Have you ever popped an ibuprofen or two to fend off post-workout soreness? You're hardly alone. In fact, roughly 60 percent of runners in one study said they used NSAIDs (nonsteroidal anti-inflammatories) both during training and recovery. Ultramarathoners were the most extreme users, with a full 70 percent popping anti-inflammatories before races.
But is all that medicine helping to outwit injuries and improve performance? Or could it actually be doing the opposite? To find out, let's take a dive into the physiology of inflammation.
How does inflammation work?
Every time you go for a run, damage occurs in your muscles and connective tissue. In the same way that micro-tears happen when you lift heavy weights, the harder and longer you run, the more damage you do. Your body responds to those micro-tears by cuing up your immune system to flood the overworked area with inflammatory cells.
To your body, those inflammatory cells have a mission: They're setting up shop to fix and rebuild the damaged areas. As a bonus, when they put them back together, they'll be strong than ever. That's the training effect.
But to you, those inflammatory cells leave you feeling increasingly stiff and sore over the couple of days following a hard run.
What about running injuries?
Inflammation gets a lot of flak for causing running injuries like tendinitis, plantar fasciitis, shin splints, and more. And it's true: Just like your body sends out the immune system's inflammatory army to fight run-of-the-mill muscle damage, it responds even more forcefully to an actual injury.
Guilt by association? Maybe not. Some experts believe that inflammation breeds more inflammation, or secondary muscle damage. But that theory is far from proven. In research done on patients with overuse injuries so persistent that they've opted for surgery, scientists noted the absence of inflammation on the inside. Instead, they just saw damaged, broken tissues that needed to be healed.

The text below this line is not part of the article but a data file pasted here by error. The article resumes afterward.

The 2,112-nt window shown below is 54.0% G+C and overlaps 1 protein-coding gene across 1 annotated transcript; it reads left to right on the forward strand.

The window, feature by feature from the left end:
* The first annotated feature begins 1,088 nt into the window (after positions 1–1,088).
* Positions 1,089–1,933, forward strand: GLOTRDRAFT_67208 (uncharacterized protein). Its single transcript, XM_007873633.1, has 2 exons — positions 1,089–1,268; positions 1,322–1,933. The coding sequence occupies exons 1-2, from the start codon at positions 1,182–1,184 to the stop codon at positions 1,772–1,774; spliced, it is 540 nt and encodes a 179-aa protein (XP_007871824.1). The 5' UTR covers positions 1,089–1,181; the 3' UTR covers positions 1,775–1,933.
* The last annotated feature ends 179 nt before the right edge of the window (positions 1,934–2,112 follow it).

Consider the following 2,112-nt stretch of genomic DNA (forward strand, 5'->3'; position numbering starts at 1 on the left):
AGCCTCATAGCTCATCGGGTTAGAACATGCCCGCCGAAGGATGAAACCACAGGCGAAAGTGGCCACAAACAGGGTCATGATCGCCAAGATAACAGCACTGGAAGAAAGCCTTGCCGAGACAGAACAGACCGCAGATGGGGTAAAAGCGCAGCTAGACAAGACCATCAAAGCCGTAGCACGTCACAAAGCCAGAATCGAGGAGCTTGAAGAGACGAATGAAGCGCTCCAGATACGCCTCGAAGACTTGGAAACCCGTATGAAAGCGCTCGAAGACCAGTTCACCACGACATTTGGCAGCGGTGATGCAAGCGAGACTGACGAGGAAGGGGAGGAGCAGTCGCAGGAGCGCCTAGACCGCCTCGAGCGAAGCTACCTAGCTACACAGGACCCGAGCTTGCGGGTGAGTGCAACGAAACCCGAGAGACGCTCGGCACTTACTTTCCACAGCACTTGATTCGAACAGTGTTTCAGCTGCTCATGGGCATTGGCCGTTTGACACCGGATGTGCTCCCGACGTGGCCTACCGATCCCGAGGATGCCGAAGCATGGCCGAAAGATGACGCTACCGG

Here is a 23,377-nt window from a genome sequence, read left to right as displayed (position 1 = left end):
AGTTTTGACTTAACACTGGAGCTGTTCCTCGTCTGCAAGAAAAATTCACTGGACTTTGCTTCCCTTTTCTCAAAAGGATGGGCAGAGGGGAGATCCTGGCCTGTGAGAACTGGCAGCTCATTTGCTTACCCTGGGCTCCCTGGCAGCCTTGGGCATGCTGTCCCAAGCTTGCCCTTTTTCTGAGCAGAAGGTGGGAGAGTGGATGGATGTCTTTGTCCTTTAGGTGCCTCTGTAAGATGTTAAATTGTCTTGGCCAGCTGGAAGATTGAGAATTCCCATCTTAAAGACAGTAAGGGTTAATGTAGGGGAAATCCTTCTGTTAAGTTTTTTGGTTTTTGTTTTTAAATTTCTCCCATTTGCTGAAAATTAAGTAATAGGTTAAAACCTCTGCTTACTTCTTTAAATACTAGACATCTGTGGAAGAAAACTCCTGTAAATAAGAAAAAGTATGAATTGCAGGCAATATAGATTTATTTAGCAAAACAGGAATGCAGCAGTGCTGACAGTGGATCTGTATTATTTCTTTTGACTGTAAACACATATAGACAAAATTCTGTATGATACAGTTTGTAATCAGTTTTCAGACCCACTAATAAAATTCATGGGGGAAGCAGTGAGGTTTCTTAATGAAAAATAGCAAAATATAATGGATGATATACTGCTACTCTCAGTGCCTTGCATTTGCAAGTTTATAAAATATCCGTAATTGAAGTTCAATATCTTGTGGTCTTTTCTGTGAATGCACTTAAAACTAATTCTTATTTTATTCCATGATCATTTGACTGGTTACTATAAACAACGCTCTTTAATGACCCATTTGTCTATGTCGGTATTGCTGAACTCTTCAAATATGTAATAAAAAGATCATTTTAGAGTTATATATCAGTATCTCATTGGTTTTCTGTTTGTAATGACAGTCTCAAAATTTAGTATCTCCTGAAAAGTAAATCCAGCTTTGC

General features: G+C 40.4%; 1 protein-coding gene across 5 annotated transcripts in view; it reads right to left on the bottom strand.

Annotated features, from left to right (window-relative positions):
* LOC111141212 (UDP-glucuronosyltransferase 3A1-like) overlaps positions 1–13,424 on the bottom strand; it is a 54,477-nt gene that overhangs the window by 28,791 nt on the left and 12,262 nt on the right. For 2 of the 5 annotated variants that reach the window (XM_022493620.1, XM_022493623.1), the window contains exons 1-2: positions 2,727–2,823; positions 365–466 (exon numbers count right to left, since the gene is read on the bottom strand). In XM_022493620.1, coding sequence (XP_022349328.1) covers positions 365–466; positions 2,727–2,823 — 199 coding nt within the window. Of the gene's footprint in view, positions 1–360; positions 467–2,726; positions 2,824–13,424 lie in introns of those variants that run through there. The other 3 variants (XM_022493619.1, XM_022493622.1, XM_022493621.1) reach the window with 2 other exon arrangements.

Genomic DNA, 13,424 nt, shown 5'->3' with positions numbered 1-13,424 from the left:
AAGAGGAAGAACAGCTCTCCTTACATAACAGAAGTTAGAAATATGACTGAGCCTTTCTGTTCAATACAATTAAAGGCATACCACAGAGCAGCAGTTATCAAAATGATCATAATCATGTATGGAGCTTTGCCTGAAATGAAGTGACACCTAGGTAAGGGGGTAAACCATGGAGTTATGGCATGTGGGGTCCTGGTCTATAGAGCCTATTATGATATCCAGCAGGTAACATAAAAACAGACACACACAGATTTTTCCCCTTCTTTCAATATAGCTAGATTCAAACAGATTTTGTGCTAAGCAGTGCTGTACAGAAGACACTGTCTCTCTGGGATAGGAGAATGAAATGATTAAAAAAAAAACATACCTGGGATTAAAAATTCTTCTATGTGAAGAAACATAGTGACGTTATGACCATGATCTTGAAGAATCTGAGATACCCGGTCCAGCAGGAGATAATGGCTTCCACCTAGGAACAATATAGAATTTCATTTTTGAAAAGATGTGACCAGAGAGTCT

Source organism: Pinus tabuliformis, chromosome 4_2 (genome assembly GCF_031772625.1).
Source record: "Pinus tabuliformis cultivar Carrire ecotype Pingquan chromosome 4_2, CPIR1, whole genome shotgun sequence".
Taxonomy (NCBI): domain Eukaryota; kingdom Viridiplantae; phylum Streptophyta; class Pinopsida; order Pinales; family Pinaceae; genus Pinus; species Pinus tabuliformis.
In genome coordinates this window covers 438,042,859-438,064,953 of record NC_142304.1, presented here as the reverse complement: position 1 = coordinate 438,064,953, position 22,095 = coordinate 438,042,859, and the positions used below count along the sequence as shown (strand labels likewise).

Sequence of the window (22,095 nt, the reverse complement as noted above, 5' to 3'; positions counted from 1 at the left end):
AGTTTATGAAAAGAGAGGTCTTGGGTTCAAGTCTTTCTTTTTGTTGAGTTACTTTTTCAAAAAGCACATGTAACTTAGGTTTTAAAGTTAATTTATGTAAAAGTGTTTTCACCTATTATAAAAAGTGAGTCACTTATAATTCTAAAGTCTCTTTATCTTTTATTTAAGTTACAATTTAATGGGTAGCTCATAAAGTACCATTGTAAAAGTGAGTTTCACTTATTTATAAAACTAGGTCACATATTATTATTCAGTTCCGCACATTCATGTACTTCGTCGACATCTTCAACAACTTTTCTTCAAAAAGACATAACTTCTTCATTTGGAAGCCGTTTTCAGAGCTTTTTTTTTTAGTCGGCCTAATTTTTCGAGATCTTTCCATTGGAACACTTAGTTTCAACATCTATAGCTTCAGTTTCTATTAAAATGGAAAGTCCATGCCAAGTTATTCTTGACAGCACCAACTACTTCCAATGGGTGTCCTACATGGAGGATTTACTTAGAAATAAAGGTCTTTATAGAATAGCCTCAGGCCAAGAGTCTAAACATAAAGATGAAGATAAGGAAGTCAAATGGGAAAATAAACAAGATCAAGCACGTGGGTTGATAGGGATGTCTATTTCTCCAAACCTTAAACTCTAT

A better way to keep the physical therapist away
It makes sense, then, that some of the best ways to rehab — or better yet, prehab — running injuries may not be to block the body's natural response to them. It's building a better support network by doing the right cross-training and strengthening exercises.
Smarter training can play a role, too. If you run hard day in and day out, you not only won't perform at your best, but you're pushing damaged muscles to their breaking point.
Making sure you give your muscles time to heal, recover, and send the inflammation army packing in between hard sessions. This helps you reap more fitness gains and helps to prevent injuries like shin splints, the pain in the front of your lower leg that often crops up when you do too much too fast.
The (possible) downside to squelching soreness
Sure, nobody likes to be sore. But what if that pain is there for a reason — to remind you to take it easy? Push through, and you may make your way from garden-variety muscle soreness to an overuse injury that's harder to shake.
Some evidence also suggests that while ibuprofen might help to ease aches and pains, it could also interfere with your body's normal routine of run/heal/repeat. For one thing, the drug may hamper your kidneys' ability to clear out the by-products of your body's healing process, potentially leading to a buildup of oxidative stress. It also could erase some of the training gains that happen as a result of going through the natural adaptive process.
Yes, you can fight inflammation naturally. Here's how
When it comes to managing muscle soreness, the one surefire fix is time. Typically, soreness builds over the course of a day or two, peaks, and goes away within a week.
A quicker fix? Hair of the dog. That's right, an easy jog is one proven strategy for relieving soreness (albeit temporarily).
The right foods may also provide a leg up in reducing soreness. Try this:
Spice it up.
Turmeric, found in many Indian dishes (as well as delicious with grated ginger as a latte) has been shown in studies to battle knee pain and post-workout muscle soreness alike.
Go for healthy fats.
DHA supplements (one component of the omega-3 fatty acids found in fish as well as eggs, flaxseeds, and walnuts) have also been shown to quell training-induced soreness. Non-vegetarians should already be eating fish twice a week, so that's a good place to start.
Refuel with a power smoothie.
One ingredient to try: frozen pineapple chunks. Bromelain, a mixture of enzymes found in pineapple, is said to have special healing powers that may reduce inflammation and pain. As an added bonus, the tropical sweetness is enough to mask virtually any amount of dark leafy greens you can cram in (another anti-inflammatory superfood).